The career and life of Martin Scorsese is on exhibit in Paris, France.
|Still shot from The Departed|
La Cinematheque Francaise holds thousands upon thousands of films in their digital vaults that are available for viewing at any time as well as a massive library of text chronicling the history of movies with hundreds more about technique and editing. To say this destination is a cinephile's wet dream is a vast understatement. We were given a private tour of several levels that gave us a short glimpse into the grandiose achievements of the building and an overview of the many services provided by the extremely cordial staff. The building itself is a postmodern masterpiece that keeps vintage work prints under lock and key while giving feverish movie buffs access to one of the largest tributes to film on the face of the planet.
The exhibit opens with a large screen with four images projecting side by side. These digitally projected visuals show the comparisons marking Scorsese's consistent visual style and use of the same type of framing throughout his career. From there on, the exhibit takes audiences through his humble beginnings all the way to his latest films. Not only are visitors treated to costumes, early artwork, manuscripts, studio faxes, and massive back lit photos, they're shown early family images, his family's dining room table, and an inherent tone of the importance of his mother. With framed story board comparisons, encased set pieces, and a stunning array of career artifacts, this exposition is a well rounded balance of history, artistry, and the little details that make Scorsese one of the greats.
Amidst the displayed items and theatrical relics are screens showing scenes from some of Scorsese's works. Included are cuts from Cape Fear, Boxcar Bertha, Shine A Light, and many more. There's even a small room devoted to his life long love of The Rolling Stones. Just to the right of a projected Stones concert scene is a glass case which holds Martin's early age record collection in a small flipped open carrying case. Details like these humanize the display and make you feel right at home throughout the exposition. Despite a maddening crowd that tested my patience at times, this was one of the better exhibits we saw in Paris. The presentation is succinct, never overwhelming in its aesthetically pleasing tones.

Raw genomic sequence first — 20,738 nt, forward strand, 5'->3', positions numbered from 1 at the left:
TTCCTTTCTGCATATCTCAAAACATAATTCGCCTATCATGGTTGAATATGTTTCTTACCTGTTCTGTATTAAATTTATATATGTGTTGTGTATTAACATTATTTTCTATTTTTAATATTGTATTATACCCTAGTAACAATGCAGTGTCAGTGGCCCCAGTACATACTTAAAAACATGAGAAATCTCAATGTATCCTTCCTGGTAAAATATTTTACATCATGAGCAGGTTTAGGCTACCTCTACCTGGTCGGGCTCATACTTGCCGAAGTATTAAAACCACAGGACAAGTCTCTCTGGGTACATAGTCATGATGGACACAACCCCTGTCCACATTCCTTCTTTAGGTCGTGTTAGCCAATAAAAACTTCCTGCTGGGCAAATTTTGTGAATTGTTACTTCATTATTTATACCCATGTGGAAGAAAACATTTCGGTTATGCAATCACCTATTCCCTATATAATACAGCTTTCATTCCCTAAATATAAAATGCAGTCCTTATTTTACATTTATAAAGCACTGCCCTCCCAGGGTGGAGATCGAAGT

|Projected comparison shots|
Knowing that the cultural hub of the world was paying such attention to one of our domestic directorial kings was gratifying and reassures Scorsese's importance in the world of modern cinema. I cannot recommend this extensive exposition enough. Any fan of his works will find this to be a highly interesting and enlightening display of the man's legacy and his lifelong commitment to creative endeavors. If you have plans to be in Paris any time before February 14th, 2016, please check this out.
Click to enlarge images.
|Raging Bull comparison - storyboard to film.|
As noted throughout the exhibit,
there are consistent themes of crucifixion throughout
|Max Cady makeup shots - Cape Fear|
|Martin's 45 collection|
|Wolf of Wall Street costume design|
|Gangs of New York puppet|
|Leo's wardrobe from Gangs of New York|
|Cate Blanchett's dress as Hepburn in The Aviator|
|Gangs of New York still shot|
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